- Confidentiality regarding a brand’s private information.
5. Guidelines on Personal Accounts
This section communicates to the employees what sort of social presence is expected. Of course, brands cannot be excessively stringent about how employees use their social accounts. However, there can be a line drawn.
Some standard guidelines related to employees’ accounts can include-
- Guidelines around those content which shows their workplace.
- Guidelines around showing their work attire.
- Guidelines stating if it’s okay to publicize the organization’s name in personal bios.
- If yes, what kind of disclaimers should be placed on personal opinions to differentiate them from corporate views.
- Strict guidelines state that they need to identify themselves as employees when they speak about their brand or competitor’s brand.
6. Guidelines for the rest of the employees
The social media team is probably well-versed with the brand’s voice, but what about the rest of the employees?
Enthusiastic employees make the best advocates on social media. However, they may not always know what is appropriate to say as social media policy. For example, a brand wouldn’t want an employee posting about a feature yet to go live.
However, brands would wish the same employee to share the feature to their maximum capacity after it has gone live.
This section can cover-
- Guidelines on whether employees can engage with customers who tag the brand on social media.
- Guidelines on how employees should respond if they see anything negative said about the brand on social media.
- Who should they reach out to in case of negative things being said?
Tips on Implementing a Social Media Policy for your Employees
Figure out where will the policy be kept
It would be ideal to include the policy in the employee handbook so that new joiners can be familiarized with it right from onboarding itself. However, you also need to figure out how existing employees will access the policy? Sharing access via Google Drive or posting it live on the company’s intranet is a great way to keep employees in the loop.
Include inputs from the stakeholders
Each team has different social media needs. It would be a clever idea to seek inputs from them. These include the marketing team, the social media team, the HR team, and the legal team. Don’t leave out the regular employees as the policy will affect them too.
Involving so many teams does not mean taking feedback from every employee. Take inputs from team leaders or those who represent a group of employees so they can let you know of any concerns their teams might have.
Hold a launch meet
When you build a social media policy, you want everyone to be aware of it. Announce the roll-out via internal email or schedule an in-person meeting. Either way, make sure you are hosting an interactive event where employees get an opportunity to ask questions.
If you are releasing an update to a previous document, list what fundamental changes have been performed.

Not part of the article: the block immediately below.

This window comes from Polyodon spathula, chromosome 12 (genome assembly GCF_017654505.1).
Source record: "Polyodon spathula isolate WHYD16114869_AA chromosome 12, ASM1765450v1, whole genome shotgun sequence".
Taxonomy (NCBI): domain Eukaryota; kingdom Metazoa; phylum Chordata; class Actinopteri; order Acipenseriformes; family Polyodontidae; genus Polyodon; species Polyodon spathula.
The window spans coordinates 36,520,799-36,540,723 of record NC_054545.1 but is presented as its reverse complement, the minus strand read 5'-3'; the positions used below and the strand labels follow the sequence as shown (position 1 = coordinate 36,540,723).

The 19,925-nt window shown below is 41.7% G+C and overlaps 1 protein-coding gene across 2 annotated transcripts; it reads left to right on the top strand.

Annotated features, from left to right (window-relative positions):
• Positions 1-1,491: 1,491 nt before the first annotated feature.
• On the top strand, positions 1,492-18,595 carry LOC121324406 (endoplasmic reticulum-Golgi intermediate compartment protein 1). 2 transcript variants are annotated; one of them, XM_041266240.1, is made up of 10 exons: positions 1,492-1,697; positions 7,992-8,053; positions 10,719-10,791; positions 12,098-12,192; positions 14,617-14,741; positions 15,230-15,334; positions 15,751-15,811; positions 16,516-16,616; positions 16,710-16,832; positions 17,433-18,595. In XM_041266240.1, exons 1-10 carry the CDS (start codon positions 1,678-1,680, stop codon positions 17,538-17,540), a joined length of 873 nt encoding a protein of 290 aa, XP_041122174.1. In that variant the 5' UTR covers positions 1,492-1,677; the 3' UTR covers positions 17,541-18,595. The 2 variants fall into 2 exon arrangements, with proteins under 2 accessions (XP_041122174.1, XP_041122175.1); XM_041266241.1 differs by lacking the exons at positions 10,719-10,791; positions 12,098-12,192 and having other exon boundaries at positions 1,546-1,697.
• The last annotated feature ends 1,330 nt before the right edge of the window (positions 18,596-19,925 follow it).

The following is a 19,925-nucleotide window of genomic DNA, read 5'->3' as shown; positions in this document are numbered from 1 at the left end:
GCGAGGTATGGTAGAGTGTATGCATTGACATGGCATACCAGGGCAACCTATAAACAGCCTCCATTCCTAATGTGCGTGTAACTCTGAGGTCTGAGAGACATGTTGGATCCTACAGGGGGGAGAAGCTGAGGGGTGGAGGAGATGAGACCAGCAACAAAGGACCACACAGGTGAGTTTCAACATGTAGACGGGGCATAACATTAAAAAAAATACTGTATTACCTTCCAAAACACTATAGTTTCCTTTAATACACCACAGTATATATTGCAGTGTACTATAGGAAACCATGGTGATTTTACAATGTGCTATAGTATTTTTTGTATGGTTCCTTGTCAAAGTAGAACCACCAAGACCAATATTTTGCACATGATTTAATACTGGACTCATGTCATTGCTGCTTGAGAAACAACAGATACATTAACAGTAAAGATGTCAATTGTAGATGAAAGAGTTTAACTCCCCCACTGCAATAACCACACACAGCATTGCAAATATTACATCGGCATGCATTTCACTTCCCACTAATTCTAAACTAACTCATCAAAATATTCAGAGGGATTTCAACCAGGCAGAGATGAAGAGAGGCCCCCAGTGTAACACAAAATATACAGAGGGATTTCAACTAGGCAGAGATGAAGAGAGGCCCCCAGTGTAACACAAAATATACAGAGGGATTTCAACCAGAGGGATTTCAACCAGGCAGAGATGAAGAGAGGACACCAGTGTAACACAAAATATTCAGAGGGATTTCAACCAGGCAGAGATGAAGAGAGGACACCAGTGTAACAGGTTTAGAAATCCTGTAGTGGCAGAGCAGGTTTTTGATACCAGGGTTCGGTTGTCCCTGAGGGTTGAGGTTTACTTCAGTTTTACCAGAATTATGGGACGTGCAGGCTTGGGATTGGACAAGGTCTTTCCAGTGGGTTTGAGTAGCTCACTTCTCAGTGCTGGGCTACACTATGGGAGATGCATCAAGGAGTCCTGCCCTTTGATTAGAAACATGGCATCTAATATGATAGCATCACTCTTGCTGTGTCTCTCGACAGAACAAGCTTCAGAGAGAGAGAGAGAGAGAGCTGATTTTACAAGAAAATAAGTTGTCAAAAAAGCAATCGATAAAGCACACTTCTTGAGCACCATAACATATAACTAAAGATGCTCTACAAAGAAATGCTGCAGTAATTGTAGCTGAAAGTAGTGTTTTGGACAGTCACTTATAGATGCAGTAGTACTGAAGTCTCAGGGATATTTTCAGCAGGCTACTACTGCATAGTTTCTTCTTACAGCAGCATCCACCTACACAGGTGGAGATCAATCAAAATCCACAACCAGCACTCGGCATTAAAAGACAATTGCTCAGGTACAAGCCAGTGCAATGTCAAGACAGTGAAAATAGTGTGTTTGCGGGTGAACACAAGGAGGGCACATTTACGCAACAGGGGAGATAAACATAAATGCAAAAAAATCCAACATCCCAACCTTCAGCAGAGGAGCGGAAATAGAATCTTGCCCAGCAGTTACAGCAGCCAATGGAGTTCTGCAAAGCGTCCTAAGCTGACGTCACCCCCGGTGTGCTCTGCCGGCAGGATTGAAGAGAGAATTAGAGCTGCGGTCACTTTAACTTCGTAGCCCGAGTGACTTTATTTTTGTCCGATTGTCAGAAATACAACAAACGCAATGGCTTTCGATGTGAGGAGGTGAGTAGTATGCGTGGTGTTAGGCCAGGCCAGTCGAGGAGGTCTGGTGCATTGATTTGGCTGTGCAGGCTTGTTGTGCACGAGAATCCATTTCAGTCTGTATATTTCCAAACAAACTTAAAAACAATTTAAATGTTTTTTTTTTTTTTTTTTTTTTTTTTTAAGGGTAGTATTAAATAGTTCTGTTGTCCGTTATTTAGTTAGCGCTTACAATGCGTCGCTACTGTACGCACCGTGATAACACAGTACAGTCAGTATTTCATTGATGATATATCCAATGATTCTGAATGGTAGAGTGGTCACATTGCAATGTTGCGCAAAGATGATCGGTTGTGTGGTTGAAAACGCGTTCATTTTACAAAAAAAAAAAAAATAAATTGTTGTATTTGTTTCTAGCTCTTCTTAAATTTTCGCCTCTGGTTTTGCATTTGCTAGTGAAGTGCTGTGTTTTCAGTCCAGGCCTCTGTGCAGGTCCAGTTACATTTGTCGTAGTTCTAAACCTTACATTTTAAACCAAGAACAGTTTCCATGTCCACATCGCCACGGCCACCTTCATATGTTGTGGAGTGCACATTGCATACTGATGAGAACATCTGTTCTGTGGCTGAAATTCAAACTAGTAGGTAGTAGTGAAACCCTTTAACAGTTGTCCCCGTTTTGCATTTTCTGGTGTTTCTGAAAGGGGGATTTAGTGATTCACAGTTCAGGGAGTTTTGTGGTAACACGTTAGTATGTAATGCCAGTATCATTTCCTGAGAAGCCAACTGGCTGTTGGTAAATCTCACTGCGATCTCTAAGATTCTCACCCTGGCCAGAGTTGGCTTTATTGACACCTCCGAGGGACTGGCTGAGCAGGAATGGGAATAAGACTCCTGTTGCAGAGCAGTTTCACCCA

Schedule an update
Social media policies documented in the early 2010s did not expect platforms like TikTok to rise to the kind of popularity they did. Social media is changing by the minute. New social sites are emerging, and old ones are falling into the abyss. Your social media policy needs regular upgradations too.
Scheduling an annual or bi-annual review will ensure that your policy stays relevant with the times. If you don’t have the capacity for it, you should ensure that the contact details are up to date.
Examples of Social Media Policies
Intel‘s social media policy has been split into five parts.
One section is for disclosure, one for protecting trade secrets, and one for employing straightforward communication.
Additionally, sections are dedicated to third-party or agencies who would be paid to perform Intel’s social media tasks.
- Disclosure – Through this section, Intel encourages transparency in employees’ social media presence
- Protection – Intel advises their employees to protect themselves and Intel on social media
- Use common sense – Intel specifies that professional and transparent communication works best
The entire social media policy of Best Buy is wrapped up in one phrase “Protect the brand. Protect yourself.
They have split their policy into two main parts: what is allowed on social media and what is not.
Since most of their workforce is retail-based, Best Buy specifies that the policy isn’t restricted to working hours. It states that their employees’ responsibilities do not end once they are off the clock.
Hence, the policy applies to both company-sponsored social media and personal posts related to Best Buy.
Ford‘s policy dates back to 2010 and operates on five high-level core principles. The single PDF document states that employees need to be honest about who they are on social media and establish that all opinions are their own.
They need to maintain respect and humility in their communication. Lastly, they need to be aware that everything they say will be permanent.